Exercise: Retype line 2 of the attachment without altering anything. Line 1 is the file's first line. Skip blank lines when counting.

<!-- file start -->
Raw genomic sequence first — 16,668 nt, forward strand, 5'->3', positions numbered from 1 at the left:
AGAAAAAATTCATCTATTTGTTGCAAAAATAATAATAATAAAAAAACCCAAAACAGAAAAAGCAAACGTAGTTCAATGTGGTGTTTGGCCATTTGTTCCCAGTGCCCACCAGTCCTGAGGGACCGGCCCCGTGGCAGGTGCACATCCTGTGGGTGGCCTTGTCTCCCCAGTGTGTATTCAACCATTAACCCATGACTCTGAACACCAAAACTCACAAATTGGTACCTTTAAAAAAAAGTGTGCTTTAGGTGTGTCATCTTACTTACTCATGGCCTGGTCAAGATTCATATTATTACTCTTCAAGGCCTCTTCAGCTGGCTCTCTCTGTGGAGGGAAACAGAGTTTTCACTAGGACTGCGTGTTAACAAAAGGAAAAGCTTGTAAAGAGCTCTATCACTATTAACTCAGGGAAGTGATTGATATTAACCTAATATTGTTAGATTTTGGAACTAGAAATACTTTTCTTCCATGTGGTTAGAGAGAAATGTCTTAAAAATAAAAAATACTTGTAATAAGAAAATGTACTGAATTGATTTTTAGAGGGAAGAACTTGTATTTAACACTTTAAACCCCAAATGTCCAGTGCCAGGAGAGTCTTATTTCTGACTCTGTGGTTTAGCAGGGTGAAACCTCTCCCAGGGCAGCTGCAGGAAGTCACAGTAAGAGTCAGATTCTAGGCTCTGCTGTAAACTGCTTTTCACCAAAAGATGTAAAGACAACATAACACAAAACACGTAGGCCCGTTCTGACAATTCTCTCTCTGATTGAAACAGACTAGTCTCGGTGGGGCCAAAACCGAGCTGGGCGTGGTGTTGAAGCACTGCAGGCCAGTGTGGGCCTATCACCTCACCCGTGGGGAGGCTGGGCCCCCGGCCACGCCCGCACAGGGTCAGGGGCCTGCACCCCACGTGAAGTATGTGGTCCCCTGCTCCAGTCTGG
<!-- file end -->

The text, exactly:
AGAAAAAATTCATCTATTTGTTGCAAAAATAATAATAATAAAAAAACCCAAAACAGAAAAAGCAAACGTAGTTCAATGTGGTGTTTGGCCATTTGTTCCCAGTGCCCACCAGTCCTGAGGGACCGGCCCCGTGGCAGGTGCACATCCTGTGGGTGGCCTTGTCTCCCCAGTGTGTATTCAACCATTAACCCATGACTCTGAACACCAAAACTCACAAATTGGTACCTTTAAAAAAAAGTGTGCTTTAGGTGTGTCATCTTACTTACTCATGGCCTGGTCAAGATTCATATTATTACTCTTCAAGGCCTCTTCAGCTGGCTCTCTCTGTGGAGGGAAACAGAGTTTTCACTAGGACTGCGTGTTAACAAAAGGAAAAGCTTGTAAAGAGCTCTATCACTATTAACTCAGGGAAGTGATTGATATTAACCTAATATTGTTAGATTTTGGAACTAGAAATACTTTTCTTCCATGTGGTTAGAGAGAAATGTCTTAAAAATAAAAAATACTTGTAATAAGAAAATGTACTGAATTGATTTTTAGAGGGAAGAACTTGTATTTAACACTTTAAACCCCAAATGTCCAGTGCCAGGAGAGTCTTATTTCTGACTCTGTGGTTTAGCAGGGTGAAACCTCTCCCAGGGCAGCTGCAGGAAGTCACAGTAAGAGTCAGATTCTAGGCTCTGCTGTAAACTGCTTTTCACCAAAAGATGTAAAGACAACATAACACAAAACACGTAGGCCCGTTCTGACAATTCTCTCTCTGATTGAAACAGACTAGTCTCGGTGGGGCCAAAACCGAGCTGGGCGTGGTGTTGAAGCACTGCAGGCCAGTGTGGGCCTATCACCTCACCCGTGGGGAGGCTGGGCCCCCGGCCACGCCCGCACAGGGTCAGGGGCCTGCACCCCACGTGAAGTATGTGGTCCCCTGCTCCAGTCTGG